LIMA (Reuters) – Peru’s central bank on Friday cut its economic growth estimates for 2022 and 2023 amid worse expectations despite a government stimulus package aimed at boosting domestic production.
The central bank now expects growth in 2022 of 3.0%, compared to 3.1% previously, and growth of 2023 of 3.0%, compared to 3.2% previously. It also forecast annual inflation to rise to 7.8% this year and 3.0% in 2023.
This comes after Finance Minister Kurt Borneo last week launched an economic package aimed at reviving the economy in times of global slowdown and low prices, which are fundamental to the country’s economy.
Borneo had said earlier in September that Peru could achieve 3.9% economic growth in 2022, rising to 4.3% in 2023, thanks to the stimulus package, although many of its measures are still awaiting congressional approval.
“There is no magic wand,” Central Bank President Giulio Velardi told a news conference, saying the bank was still studying the effects of government stimulus measures.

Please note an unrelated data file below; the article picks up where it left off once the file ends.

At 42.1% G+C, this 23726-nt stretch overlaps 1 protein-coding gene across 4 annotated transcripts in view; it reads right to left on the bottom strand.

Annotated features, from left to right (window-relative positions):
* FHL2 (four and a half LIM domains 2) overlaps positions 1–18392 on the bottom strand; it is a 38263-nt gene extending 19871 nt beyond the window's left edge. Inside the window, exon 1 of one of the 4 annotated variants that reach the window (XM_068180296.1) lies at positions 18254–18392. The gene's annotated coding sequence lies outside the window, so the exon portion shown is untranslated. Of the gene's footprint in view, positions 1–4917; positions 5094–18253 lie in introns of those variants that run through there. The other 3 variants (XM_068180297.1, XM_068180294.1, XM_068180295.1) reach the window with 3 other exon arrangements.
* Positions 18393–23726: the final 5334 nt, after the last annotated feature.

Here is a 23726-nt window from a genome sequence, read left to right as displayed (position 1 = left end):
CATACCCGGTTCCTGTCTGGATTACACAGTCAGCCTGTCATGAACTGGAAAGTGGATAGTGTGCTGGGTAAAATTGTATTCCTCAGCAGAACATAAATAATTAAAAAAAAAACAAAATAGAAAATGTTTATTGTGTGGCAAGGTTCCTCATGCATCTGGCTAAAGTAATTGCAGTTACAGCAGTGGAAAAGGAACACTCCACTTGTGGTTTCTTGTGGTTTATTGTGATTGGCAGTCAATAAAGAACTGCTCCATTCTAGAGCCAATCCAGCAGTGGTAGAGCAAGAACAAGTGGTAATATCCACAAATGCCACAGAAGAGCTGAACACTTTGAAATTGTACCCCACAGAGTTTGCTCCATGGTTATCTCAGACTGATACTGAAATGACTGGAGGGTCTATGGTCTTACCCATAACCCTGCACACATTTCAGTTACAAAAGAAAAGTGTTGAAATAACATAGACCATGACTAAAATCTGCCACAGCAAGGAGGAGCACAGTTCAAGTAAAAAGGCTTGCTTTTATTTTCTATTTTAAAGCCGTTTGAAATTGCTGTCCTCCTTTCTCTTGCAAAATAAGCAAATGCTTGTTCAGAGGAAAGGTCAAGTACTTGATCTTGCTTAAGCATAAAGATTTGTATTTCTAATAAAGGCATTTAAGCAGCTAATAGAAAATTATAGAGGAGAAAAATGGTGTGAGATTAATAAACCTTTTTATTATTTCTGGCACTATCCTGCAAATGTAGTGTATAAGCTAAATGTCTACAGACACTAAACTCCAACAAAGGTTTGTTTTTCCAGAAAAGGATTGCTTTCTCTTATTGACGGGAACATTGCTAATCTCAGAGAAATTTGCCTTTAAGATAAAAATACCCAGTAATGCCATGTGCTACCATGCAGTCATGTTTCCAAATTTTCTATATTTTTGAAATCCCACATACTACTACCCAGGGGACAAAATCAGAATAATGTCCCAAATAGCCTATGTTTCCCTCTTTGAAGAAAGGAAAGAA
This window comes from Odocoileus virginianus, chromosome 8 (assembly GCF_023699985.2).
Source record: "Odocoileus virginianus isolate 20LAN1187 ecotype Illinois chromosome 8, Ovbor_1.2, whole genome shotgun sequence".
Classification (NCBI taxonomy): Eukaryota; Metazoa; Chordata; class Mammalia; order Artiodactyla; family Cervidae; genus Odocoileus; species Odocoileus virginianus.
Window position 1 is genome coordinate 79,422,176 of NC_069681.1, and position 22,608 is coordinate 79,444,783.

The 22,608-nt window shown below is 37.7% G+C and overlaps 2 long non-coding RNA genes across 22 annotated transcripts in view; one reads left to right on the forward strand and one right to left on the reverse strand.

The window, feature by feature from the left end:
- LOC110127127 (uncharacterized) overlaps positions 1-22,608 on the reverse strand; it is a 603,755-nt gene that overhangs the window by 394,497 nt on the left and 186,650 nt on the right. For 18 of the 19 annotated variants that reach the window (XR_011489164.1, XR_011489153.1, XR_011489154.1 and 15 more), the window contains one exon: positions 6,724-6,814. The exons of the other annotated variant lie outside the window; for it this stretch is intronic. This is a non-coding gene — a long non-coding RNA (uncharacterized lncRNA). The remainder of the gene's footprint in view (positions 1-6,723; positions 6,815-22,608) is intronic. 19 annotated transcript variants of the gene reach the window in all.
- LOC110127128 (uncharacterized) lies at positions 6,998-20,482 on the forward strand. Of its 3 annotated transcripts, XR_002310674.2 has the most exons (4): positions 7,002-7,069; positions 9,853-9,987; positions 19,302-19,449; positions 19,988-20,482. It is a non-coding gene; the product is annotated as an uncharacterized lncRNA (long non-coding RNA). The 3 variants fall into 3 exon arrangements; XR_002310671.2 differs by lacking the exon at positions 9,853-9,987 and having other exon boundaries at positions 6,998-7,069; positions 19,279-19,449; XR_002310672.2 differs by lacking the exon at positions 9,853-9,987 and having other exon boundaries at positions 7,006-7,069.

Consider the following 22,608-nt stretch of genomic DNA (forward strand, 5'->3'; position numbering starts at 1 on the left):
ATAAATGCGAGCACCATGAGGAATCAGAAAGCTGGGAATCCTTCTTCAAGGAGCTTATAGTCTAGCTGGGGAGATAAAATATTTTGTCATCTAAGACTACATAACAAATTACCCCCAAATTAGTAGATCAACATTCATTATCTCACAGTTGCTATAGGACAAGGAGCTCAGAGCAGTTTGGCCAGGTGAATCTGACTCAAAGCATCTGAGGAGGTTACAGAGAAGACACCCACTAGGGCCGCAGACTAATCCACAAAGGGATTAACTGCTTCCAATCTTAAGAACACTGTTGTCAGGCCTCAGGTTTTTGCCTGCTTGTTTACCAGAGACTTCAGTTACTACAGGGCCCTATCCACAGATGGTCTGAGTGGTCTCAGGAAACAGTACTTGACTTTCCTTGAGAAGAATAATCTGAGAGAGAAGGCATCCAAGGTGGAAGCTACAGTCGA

Villard said the bank kept its 2022 fiscal deficit forecast at 1.9% of GDP and 1.8% of GDP next year. Regarding the main mining sector in Peru, Velardi said that investment should decline by 3.7% in 2022, and in 2023 this decline should deepen to 16.2%, after the completion of Anglo American Quellaveco copper project (LON 🙂 in the south of the country. Peru is the second largest producer of copper in the world and its total mining exports are about 60% of the total exports of the South American country.